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Interactive technical computing
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Date: 2007-03-08 (01:49)
From: Jim Miller <gordon.j.miller@g...>
Subject: Re: [Caml-list] Interactive technical computing
I think that this would be a potentially fantastic application!  As a
physicist I am frequently faced with the option of using an interactive tool
that supports graphics (PV-WAVE, IDL, R, and Matlab/Octave are very popular)
but is VERY slow or doing things in a fast but tedious language (C/C++ are
currently the rage with a few individuals that still do Fortran 9X).

Having an OCaml based language that combines a top level command line loop
that allows me to interactive explore data and develop scripts but that
allows me to compile those into something fast could be a very, very useful
tool.  My particular domains are atmospheric photochemistry as well as
satellite mission planning and imagery exploitation.  We tend to do a LOT
less with 3D visualizations and much more with traditional line, contour,
and scatter plots.  We also do a lot of false color imagery.

The closest that I have come to this is a quick module that allows me to
spawn a gnuplot program and pass command strings, via a pipe.  A few
functions to ensure that data is formatted properly and I have something
that's manageable.

I'd be interested in conspiring/planning on something in this space.  It
would also be useful to see if there's a useful way to bridge this with R,
which is my current favorite language for doing statistical data analysis
and plot generation but it still suffers from the problems of speed.

On 3/7/07, Jon Harrop <jon@ffconsultancy.com> wrote:
> Being a user of both OCaml and Mathematica, playing with the new F#
> language
> from Microsoft and watching tutorial videos about VPython:
>   http://showmedo.com/videos/series?name=pythonThompsonVPythonSeries
> has given me a lot of inspiration about interactive technical computing
> environments. This class of applications is hugely useful for working
> scientists and engineers because it lets you slice and dice your data in
> interesting ways whilst also giving you visual throwback and even letting
> you
> do some fancy visualisations.
> For example, I'm in the process of updating my ray tracer language
> comparison:
>   http://www.ffconsultancy.com/languages/ray_tracer/index.html
> and I'm using a mix of OCaml (to fire off compilation and execution
> commands)
> and Mathematica (to dissect the results, compute verbosity using regexps
> and
> plot graphs):
>   http://www.ffconsultancy.com/tmp/mathematica.png
> Mathematica's equivalent of the OCaml top-level is called a notebook. It
> provides expression input and result output, just like OCaml, but
> integrates
> graphics, adds typesetting and lots of mathematical functions. However, it
> is
> widely used for more general purpose programming despite being very slow.
> Using F# from Visual Studio 2005 provides some of this functionality. The
> following screenshots illustrate 2D and 3D graphics spawned from an F#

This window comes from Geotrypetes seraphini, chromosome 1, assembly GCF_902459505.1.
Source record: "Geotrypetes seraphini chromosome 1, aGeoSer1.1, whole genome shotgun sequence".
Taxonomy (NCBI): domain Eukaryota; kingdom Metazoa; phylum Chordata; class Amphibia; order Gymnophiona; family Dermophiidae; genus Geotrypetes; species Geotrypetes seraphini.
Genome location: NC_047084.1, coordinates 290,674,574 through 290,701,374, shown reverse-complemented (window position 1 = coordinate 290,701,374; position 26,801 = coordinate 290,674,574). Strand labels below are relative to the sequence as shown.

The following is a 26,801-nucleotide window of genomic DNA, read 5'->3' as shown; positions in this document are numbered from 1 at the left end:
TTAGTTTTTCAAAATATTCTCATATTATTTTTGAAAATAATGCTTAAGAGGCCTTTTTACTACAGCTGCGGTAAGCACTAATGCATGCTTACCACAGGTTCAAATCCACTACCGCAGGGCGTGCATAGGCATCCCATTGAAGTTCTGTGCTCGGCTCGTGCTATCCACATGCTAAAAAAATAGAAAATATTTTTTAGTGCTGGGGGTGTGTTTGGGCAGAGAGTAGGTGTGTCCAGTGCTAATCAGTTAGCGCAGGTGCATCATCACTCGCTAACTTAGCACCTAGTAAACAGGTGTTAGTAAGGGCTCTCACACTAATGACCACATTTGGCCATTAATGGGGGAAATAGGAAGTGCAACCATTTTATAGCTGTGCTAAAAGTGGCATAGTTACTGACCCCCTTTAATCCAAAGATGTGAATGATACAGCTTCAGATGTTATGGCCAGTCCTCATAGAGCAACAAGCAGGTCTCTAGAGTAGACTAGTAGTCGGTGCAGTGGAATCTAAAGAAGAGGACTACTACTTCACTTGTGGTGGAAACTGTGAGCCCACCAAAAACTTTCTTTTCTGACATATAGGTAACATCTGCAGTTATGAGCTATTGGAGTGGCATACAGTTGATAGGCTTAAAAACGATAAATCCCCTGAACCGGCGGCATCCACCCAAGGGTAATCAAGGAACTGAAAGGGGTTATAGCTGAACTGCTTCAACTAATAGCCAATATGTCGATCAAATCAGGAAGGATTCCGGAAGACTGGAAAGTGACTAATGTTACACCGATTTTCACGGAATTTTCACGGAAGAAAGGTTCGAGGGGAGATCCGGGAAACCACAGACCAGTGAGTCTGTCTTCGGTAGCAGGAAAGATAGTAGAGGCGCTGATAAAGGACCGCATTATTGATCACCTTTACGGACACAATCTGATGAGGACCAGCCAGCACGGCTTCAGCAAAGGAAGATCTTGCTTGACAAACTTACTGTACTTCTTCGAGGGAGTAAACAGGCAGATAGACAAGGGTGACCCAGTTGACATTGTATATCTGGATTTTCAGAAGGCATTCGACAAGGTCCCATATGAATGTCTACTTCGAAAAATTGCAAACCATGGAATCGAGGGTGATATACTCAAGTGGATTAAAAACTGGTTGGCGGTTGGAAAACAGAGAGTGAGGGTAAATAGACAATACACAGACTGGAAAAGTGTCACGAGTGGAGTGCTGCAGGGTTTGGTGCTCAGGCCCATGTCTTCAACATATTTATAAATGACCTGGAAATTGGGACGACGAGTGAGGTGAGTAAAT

> interactive session using a little of my own code and
> DirectX/ComponentsXtra:
>   http://www.ffconsultancy.com/tmp/fs_xygraph.png
>   http://www.ffconsultancy.com/tmp/fs_3dplot.png
> For all non-trivials examples in F# it is necessary to spawn a separate
> thread
> to handle the GUI of the visualization, or the GUI will hang when the
> top-level is doing an intensive computation.
> I think F# has a great future because of its ability to spawn
> visualizations
> from a running interactive session. Expensive commercial offerings like
> Matlab and Mathematica are ok when you're doing something they have
> built-in
> (e.g. a Fourier transform) but when you're problem is not trivially
> decomposed into their built-in operators (e.g. a wavelet transform), F#
> and
> OCaml are typically 2-5x faster, and when you must resort to more general
> purpose programming F# and OCaml are often 100x faster.
> However, there is a lot of work to be done in getting competitive charting
> and
> visualization tools into F# and I'm thinking that OCaml could benefit from
> a
> joint venture here. Low-level routines would target DirectX in F# and
> OpenGL
> in OCaml but high-level routines could be language and platform agnostic,
> handling a scene graph that is essentially a typed version of
> Mathematica's
> to provide much faster graphics and even interactive visualisation
> (Mathematica is software rendered and not interactive!).
> This raises several questions:
> . What OCaml programs currently allow OpenGL-based visualizations to be
> spawned from the top-level?
> . Has anyone tried to write an IDE that mixes OCaml code with graphics?
> . Would anyone here be interested in a low-cost cross-platform technical
> computing environment based upon the OCaml and F# languages?
> Obviously I'm interested in this from a commercial perspective. That looks
> easy for F# but not so easy for OCaml. Compiled OCaml+OpenGL code is not
> as
> portable (between machines) as F#+DirectX. Also, I can sell F# DLLs and
> even
> make the library available to other .NET languages (albeit with a
> significantly less productive API).
> Finally, I'd like to note that operator overloading is probably the single
> biggest difference between my F# and OCaml code. The ability to apply +
> and -
> to many types, particularly vectors and matrices, makes this kind of work
> so
> much easier. Even if you have to add the odd type annotation. So I'd love
> to
> see a compatible implementation of overloading introduced into OCaml.
> I'd like to hear everyone's opinions on this as, it seems to me, we're
> sitting
> on the foundations of a great technical computing system.
> --
> Dr Jon D Harrop, Flying Frog Consultancy Ltd.
> OCaml for Scientists
> http://www.ffconsultancy.com/products/ocaml_for_scientists
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